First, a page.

ST. GEORGE — A majority of people are wary of autonomous vehicles, AAA found in recent survey, which nonetheless yielded results favoring the emerging technology.
AAA’s Annual Automated Vehicle Survey found 71 percent of people are afraid to ride in fully self-driving vehicles.
The idea of using autonomous vehicles for everyday transportation isn’t popular among Americans at the moment due to self-driving mishaps reported over the past year.
One such incident occurred in northern Utah in May when a Tesla Model S struck the back of a fire department vehicle going 60 mph while in the car’s semi-autonomous “Autopilot” mode.
Despite such incidents, the study showed that more people are receptive to the use of self-driving vehicles in limited applications.
Slightly more than half (53 percent) are comfortable with low-speed, short distance use of autonomous vehicles like shuttles used at airports and theme parks, while 44 percent are in favor of the use of self-driving vehicles for food and package delivery. Amazon and FedEx have announced they are field-testing autonomous delivery services in select areas.
Last month, the Utah Legislature passed House Bill 101, Automous Car Regulations, which allows for the testing of self-driving cars in the state.
“It’s the beginning of the autonomous vehicle era,” Sen. David Buxton, R-Roy, the bill’s Senate sponsor, said prior to the bill passing unanimously.
The bill allows for the testing of autonomous vehicles in “real-world situations” while also adding points of regulation for autonomous vehicle use.
Under the legislation, self-driving vehicles must be insured, have a driver present and have the ability to switch to manual driving when autonomous driving fails and also notify the driver early enough to take over driving.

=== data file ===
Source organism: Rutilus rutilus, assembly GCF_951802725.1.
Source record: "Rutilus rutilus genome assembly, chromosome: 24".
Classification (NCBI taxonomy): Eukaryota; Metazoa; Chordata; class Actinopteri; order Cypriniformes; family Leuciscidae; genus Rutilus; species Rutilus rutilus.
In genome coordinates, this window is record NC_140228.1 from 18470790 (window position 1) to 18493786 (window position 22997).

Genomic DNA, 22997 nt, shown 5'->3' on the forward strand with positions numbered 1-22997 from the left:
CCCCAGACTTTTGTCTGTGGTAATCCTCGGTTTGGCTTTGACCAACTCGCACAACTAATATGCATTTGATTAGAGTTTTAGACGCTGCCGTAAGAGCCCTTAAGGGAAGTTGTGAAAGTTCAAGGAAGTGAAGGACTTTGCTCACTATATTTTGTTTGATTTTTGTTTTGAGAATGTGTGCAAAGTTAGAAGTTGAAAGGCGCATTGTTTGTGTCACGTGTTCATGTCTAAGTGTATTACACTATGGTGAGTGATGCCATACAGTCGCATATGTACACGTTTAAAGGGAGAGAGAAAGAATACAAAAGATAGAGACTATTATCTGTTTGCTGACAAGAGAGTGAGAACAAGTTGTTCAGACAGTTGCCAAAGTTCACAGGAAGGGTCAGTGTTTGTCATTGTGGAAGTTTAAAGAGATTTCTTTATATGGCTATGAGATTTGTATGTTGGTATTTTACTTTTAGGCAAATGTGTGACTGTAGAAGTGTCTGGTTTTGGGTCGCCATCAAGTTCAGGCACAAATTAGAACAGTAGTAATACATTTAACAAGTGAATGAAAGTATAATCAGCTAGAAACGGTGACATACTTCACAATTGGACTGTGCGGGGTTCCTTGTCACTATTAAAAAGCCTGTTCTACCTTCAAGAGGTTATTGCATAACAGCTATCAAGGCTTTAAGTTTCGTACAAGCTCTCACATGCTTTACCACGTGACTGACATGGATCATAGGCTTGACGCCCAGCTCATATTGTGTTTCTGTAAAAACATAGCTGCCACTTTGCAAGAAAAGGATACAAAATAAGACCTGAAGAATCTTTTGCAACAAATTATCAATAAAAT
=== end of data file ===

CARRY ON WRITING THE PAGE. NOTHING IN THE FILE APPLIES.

Buxton said he believes autonomous cars will help save lives as the majority of vehicle crashes are caused by a driver’s lack of attention.
“This will save many, many lives,” he said.
Over half of Americans (55 percent) believe the majority of cars will have self-driving capabilities by 2029.
Those who doubt that fully self-driving vehicles will arrive that soon cite lack of trust, not wanting to give up driving, doubts about the readiness of technology and lack of infrastructure.
AAA Utah believes the more people understand about the benefits and limitations of the technology, the more prepared and receptive the public will be when it comes to fully automated vehicles.
Recently, AAA Utah joined Waymo’s Let’s Talk Self Driving campaign to increase education and understanding of the safety and mobility benefits of fully autonomous vehicles with the public.
“Despite fears running high, this study shows Americans are willing to take baby steps toward incorporating this type of technology in their lives,” said Sergio Avila, spokesman for AAA Utah.
“Hands-on experience in more controlled, low risk environments coupled with stronger education – like Waymo’s Let’s Talk Self-Driving campaign – will play a key role in easing the fears about self-driving cars,” Avila said.
Many vehicles on the road today are already equipped with advanced driver assistance systems that are considered building blocks for fully self-driving vehicles.
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